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Hello guys I am doing some maths revision and I am stuck. I read and I saw videos and I still can't get my head around it.

I have this example:

Determine whenever this function $\mathbb{Z}\to\mathbb{Z}$ is injective, surjective, neither, both:

$$f(x) = n^2 + 1$$

In the answer it is given that is neither without explaining why not.

If I substitute $n$ with $1$, I will get $f(1) = 2$ and, with $-1$, $f(-1) = 2$ again. So that should be surjective but it says is neither?

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The fact that $f(1) = f(-1)$ implies that $f$ is not injective, and says nothing about surjectivity; I would suggest carefully reading the definitions of injective and surjective. – user61527 May 17 '14 at 20:36
Surjective doesn't mean "not injective". A function from $A$ to $B$ is surjective if it produces every value in $B$. – user2357112 May 17 '14 at 20:36
is it because you can't map for example 3 ? Which makes it only a general function ? – mazzer07 May 17 '14 at 20:42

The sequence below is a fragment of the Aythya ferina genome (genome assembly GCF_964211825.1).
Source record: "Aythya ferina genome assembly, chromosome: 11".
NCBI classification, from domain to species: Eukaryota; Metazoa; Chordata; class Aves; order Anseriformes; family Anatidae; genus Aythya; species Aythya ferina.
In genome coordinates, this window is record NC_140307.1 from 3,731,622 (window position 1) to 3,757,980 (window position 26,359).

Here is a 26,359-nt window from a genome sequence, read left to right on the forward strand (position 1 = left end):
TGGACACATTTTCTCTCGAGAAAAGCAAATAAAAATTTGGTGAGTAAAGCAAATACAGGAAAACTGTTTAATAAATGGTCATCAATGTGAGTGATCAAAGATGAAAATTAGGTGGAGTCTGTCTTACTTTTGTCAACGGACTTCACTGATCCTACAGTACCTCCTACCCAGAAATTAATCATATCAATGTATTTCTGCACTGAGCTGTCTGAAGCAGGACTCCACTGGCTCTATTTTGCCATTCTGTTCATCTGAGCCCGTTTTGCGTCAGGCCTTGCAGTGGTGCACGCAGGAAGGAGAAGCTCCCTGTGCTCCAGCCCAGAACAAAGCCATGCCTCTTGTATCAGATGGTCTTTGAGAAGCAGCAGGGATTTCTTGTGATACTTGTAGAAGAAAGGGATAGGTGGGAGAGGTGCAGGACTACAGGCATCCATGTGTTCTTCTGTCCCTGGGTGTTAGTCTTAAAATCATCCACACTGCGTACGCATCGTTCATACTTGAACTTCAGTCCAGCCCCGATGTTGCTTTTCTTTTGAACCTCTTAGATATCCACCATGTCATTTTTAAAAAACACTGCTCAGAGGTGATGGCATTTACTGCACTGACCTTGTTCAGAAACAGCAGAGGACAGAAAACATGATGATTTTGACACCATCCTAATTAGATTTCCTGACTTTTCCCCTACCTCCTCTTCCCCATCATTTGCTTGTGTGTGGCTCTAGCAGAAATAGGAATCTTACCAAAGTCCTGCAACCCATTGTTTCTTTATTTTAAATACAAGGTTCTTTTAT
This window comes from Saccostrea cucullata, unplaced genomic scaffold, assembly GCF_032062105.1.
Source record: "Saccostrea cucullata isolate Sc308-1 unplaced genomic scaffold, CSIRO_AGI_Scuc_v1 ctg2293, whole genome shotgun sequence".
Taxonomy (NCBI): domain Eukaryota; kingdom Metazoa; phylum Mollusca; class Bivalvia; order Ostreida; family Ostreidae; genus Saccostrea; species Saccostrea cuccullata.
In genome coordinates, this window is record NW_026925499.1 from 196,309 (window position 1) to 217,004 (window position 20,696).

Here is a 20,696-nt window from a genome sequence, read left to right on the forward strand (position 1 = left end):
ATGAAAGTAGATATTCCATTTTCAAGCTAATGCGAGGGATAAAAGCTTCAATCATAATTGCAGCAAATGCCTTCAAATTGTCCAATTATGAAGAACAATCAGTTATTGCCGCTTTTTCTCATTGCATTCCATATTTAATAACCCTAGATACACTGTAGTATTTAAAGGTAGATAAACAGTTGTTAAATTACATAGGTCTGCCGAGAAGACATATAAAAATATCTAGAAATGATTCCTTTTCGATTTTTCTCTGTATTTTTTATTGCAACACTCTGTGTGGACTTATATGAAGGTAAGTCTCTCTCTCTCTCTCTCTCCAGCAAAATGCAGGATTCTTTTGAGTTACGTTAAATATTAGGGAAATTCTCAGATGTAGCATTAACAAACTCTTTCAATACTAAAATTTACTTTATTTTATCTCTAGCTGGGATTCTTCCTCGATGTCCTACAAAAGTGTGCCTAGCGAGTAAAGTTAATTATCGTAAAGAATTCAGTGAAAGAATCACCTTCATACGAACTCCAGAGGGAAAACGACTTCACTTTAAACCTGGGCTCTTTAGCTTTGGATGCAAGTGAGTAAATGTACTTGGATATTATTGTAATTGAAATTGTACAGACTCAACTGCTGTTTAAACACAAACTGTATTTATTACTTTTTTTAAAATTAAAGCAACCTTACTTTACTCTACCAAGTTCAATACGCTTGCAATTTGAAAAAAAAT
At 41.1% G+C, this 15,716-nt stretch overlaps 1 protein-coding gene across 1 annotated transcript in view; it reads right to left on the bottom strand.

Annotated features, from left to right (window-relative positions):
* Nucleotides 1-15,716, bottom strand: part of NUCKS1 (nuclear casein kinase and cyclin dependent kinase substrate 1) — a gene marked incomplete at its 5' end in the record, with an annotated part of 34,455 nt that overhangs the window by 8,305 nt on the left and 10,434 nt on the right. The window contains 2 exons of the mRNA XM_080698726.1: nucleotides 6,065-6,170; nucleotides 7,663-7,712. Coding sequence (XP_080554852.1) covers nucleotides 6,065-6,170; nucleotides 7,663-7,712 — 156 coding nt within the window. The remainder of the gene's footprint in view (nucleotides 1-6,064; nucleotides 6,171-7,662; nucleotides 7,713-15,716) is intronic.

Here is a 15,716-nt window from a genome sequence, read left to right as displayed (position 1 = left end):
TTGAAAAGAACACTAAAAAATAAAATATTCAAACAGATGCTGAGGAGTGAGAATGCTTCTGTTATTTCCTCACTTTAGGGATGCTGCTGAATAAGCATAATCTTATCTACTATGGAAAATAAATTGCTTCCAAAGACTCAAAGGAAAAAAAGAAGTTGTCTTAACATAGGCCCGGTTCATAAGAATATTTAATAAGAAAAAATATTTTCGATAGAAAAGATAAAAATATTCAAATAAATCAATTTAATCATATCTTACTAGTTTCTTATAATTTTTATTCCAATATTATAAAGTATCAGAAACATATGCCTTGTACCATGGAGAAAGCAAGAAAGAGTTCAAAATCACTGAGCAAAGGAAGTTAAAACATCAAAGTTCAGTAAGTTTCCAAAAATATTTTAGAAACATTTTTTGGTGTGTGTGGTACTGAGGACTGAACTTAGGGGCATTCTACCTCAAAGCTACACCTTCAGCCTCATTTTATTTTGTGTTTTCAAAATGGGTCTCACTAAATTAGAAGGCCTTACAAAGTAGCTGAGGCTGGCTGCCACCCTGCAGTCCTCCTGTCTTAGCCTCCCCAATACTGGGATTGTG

@mazzer07 You can't even map to a negative number. – Eff May 17 '14 at 20:42
Did you mean f(x) = x^2 + 1? – dubiousjim May 18 '14 at 2:28

You're given a function $f$ which takes values in $\mathbb Z$ to values in $\mathbb Z$ by the rule $f(x)=x^2+1$.

Let's recall what injective means. Our function $f$ will be injective if for any $x_1,x_2\in\mathbb Z$ such that $f(x_1)=f(x_2)$, we have $x_1=x_2$. You pointed out that $f(1)=2=f(-1)$, but that $1\neq -1$. We plugged $x_1=1$ and $x_2=-1$ into $f$ and saw that $f(x_1)=f(x_2)$. But $x_1\neq x_2$. Therefore, $f$ cannot be injective. Another intuitive way to see this is to view whether or not $f$ passes the horizontal line test. Does it?

In general, to show that a function $f:X\to Y$ is injective, we can show that $$f(x_1)=f(x_2)\implies x_1=x_2$$ or we can show that $$x_1\neq x_2\implies f(x_1)\neq f(x_2).$$

So let's look at whether or not $f$ is surjective. Remember that $f$ is surjective if for any $y\in\mathbb Z$ (in the target set) there is some $x\in\mathbb Z$ (in the domain) such that $f(x)=y$. But notice that $f(x)=x^2+1>0$ for each $x\in\mathbb Z$. So what happens if we choose $y\leq 0$?

In general, to show that a function $f:X\to Y$ with some rule $f(x)$ is surjective, we pick some arbitrary $y\in Y$. Then we find some value in $x\in X$ in terms of $y$, by looking at the rule of our function, that gives $f(x)=y$.

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I look at injectivity, surjectivity, and bijectivity this way:

A mapping $f : A \to B$ is injective if, for every element in the codomain $B$, there is at most one element in the domain $A$ that maps to it.